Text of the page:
Singing praises: Year's best artists honored at the 62nd Annual Grammy Awards

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Sachi Kameishi / TV Media
Alicia Keys hosts the 2020 Grammy Awards

Alicia Keys hosts the 2020 Grammy Awards

There's something for everyone in the televised ceremonies that populate awards season. From boozy Golden Globes banter to the Emmys' quirky hosting history and BAFTAs charming decorum, each of the major awards shows has its own way of celebrating its particular craft and making the show rewarding and accessible to its millions of viewers. The ratings vary year to year, and although the Academy Awards tends to walk away from the season as the most-watched awards show, the Grammy Awards is a close second.

I would argue that the Grammys is the most exciting, dazzling and entertaining of all awards shows, and you can watch this year's presentation when it airs Sunday, Jan. 26, on CBS. According to Nielsen, it's also the one with the most social media presence and engagement, which is to say it's the one that the general public is the most interested and invested in. Accounting for overall declining ratings and constant discourse about the significance and repute of awards shows, the Grammys has withstood brutal criticism and ridicule over the years, but it has managed to retain a committed, young and vocal audience. In fact, the intense reactions of fans to changes and decisions made by those who run the awards just goes to show you how much these fans truly care.

It all boils down to the idea that songs can touch people and connect them to each other far more immediately than film or television. Music is as unifying as it is personal, so pitting genres and artists against each other can elicit strong reactions. As returning host and 15-time Grammy winner Alicia Keys said in her 2019 opening monologue: "Music is what we cry to, it's what we march to, it's what we rock to, it's what we make love to. It's our shared global language."

This year's Grammys ceremony is gearing up to be an interesting iteration, with the three most-nominated acts adding youth and diversity to the night, qualities the Recording Academy (the Grammys' voting body) has often been criticized for lacking. Lizzo, a black, plus-sized, flute-playing vocalist and rapper leads the pack with eight nominations; Billie Eilish, an 18-year-old singer-songwriter with extremely modern, minimalist pop productions earned six; and Lil Nas X, a black, gay, country-rap fusion sensation matches Eilish's six nominations. All three are nominated in at least three of the four main categories of the night: Album of the Year, Song of the Year, Best New Artist and Record of the Year. Further, all three of these artists are quite new, having emerged on the scene within the past year or two.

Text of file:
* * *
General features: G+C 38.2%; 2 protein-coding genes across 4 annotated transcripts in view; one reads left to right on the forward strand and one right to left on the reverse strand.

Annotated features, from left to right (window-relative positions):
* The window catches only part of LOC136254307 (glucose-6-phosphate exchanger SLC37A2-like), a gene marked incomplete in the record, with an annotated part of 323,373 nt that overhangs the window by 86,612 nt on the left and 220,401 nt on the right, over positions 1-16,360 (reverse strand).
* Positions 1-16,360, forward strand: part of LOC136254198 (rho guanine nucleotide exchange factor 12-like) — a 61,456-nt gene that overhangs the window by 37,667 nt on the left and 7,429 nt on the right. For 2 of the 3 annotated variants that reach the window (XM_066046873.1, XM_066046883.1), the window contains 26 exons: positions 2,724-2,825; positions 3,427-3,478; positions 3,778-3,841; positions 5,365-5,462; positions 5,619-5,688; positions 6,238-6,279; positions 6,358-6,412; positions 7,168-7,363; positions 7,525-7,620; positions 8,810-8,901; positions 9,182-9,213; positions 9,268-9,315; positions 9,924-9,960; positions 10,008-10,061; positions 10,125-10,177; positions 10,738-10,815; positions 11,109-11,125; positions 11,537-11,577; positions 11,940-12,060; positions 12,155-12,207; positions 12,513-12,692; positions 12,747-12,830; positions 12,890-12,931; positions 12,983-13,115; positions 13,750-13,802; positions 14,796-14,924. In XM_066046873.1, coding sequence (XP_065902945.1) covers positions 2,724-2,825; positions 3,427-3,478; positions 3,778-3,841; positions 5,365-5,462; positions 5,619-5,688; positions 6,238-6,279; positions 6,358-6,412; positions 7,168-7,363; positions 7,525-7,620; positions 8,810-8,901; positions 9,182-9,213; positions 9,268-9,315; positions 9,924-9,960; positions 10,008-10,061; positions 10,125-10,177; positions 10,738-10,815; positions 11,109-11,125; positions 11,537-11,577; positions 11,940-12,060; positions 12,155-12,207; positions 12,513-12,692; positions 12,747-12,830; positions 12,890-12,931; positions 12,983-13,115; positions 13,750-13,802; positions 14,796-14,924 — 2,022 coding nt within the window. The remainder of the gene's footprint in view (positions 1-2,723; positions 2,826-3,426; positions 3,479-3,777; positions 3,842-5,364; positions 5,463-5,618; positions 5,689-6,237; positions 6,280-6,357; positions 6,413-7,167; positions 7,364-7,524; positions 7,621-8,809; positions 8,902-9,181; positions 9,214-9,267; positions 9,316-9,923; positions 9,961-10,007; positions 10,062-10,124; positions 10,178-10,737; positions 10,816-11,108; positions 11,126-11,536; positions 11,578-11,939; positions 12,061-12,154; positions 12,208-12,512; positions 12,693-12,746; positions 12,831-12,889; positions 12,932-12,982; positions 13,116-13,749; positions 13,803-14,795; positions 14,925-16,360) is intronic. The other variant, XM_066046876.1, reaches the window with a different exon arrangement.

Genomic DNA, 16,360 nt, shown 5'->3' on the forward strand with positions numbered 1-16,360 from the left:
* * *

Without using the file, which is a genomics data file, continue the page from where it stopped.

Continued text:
The fact that this is the snapshot chosen to represent the past year in the charts is remarkable, especially considering the backlash the 2019 Grammy Awards received for ignoring artists of color and continuing to favor more traditional-sounding tracks over the newer generation's tastes. That being said, the Recording Academy is giving out Grammys in 84 different categories, so if none of the major frontrunners rings a bell, rest assured there will be a performance or a nod directed to your genre of interest.

A Grammy award

A Grammy award

Other notable nominees include Beyoncé, Bon Iver, Lana del Rey, Gary Clark Jr., Vampire Weekend, J. Cole, Thom Yorke, Barbra Streisand, Cardi B, Miranda Lambert and J. Balvin. Nominated artists represent a wide range of genres, such as country, reggaeton, traditional pop, rap and film soundtracks.

With a long-overdue balanced mixture of nominees that represent a variety of backgrounds and both old and new generations, the 62nd Annual Grammy Awards also boasts an impressive roster of performers for the night -- these performances are the biggest draw for viewers. What makes the Grammys so special is the fact that, unlike the Oscars, Golden Globes, etc., this ceremony can properly showcase the talent it intends to honor. It's not just three hours of quick clips and acceptance speeches, it's a legitimate concert from beginning to end.

Emcee Keys only elevates the showmanship we've come to expect from the Grammys. Her 2019 hosting duties included a performance that had the musical prodigy playing two pianos at once, covering songs that spanned the 1970s to the 2010s, all with seemingly minimal effort. Keys is an undeniably talented artist, whose experience as a musician not only guarantees impressive hosting segments but provides a calming presence amid all of the musical chaos. Recording Academy president Deborah Dugan said about Keys' hosting style: "She brings you in, and has you experience the Grammys through a creator's mind."

Awards shows will never please everyone. Awarding art is a questionable practice in and of itself, and in a time when audiences can vocalize their thoughts and feelings more loudly than ever before, it's almost always a spirited event. The 62nd Annual Grammy Awards ceremony airs Sunday, Jan. 26, on CBS.